Though a fully-integrated DaaS ecosystem would be the ideal scenario for consumers, there are several challenges and obstacles that must be considered. Cooperation and communication among stakeholders are necessary to promote collaboration. A primary first step involves delivery technology standardization to support interoperability. DoorDash was able to rapidly adapt during the pandemic by expanding their services because they developed a platform that was easily integrated with and accessible to restaurants and convenience stores.
As delivery business models evolve, industry professionals must have a willingness to continuously change and adapt. The need for on-demand delivery innovation grew exponentially during the COVID-19 pandemic. If delivery companies do not constantly improve their practices to ensure consumer demand is being adequately met, they risk being left behind. Amazon hired 100,000 new workers to accommodate for the demand increase caused by the pandemic. DaaS systems that provided delivery during the COVID-19 pandemic allowed people to stay safe at home and still get the goods they needed. Ensuring that business models have a strong foundation that will encourage scalability can help mitigate inability to keep up with consumer demand for DaaS.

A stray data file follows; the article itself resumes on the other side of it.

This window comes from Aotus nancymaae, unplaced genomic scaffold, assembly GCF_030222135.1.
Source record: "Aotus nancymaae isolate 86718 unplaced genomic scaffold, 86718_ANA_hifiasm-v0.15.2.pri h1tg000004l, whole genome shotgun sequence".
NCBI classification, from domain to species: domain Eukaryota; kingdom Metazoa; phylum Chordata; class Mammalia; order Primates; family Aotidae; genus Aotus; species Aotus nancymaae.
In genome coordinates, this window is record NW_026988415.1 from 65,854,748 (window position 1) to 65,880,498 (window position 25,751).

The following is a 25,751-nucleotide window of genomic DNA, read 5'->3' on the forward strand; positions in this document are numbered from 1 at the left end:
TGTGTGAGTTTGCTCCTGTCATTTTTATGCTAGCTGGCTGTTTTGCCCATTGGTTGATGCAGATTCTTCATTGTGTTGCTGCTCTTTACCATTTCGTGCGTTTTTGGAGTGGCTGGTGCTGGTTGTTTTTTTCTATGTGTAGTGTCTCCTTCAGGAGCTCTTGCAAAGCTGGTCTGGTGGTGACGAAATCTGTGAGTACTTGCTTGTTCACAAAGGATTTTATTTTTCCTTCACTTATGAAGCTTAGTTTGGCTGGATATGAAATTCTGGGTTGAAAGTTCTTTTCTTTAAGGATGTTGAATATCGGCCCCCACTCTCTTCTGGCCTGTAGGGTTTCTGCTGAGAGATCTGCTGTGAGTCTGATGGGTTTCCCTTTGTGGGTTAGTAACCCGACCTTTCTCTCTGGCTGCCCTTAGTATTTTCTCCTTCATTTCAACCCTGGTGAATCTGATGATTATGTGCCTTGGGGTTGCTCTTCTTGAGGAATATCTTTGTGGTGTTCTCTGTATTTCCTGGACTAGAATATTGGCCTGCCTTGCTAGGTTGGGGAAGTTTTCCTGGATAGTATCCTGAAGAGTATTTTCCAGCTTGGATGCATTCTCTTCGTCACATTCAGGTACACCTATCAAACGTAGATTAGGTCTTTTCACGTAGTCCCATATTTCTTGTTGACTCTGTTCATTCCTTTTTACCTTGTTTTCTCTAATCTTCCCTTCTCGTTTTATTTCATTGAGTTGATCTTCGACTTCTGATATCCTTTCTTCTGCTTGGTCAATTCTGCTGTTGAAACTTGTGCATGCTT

The growth of DaaS systems has resulted in delivery policy and regulation initiatives. Currently, crowdsourcing is becoming an important topic in policy-making, but creates a discussion around environmental and economic sustainability as the number of last-mile deliveries increases fuel use and therefore, delivery cost. DaaS leverages technology to promote sustainability and reduce delivery cost, but regulatory challenges, such as meeting the requirements to commercially use AVs and drones for delivery, must first be overcome.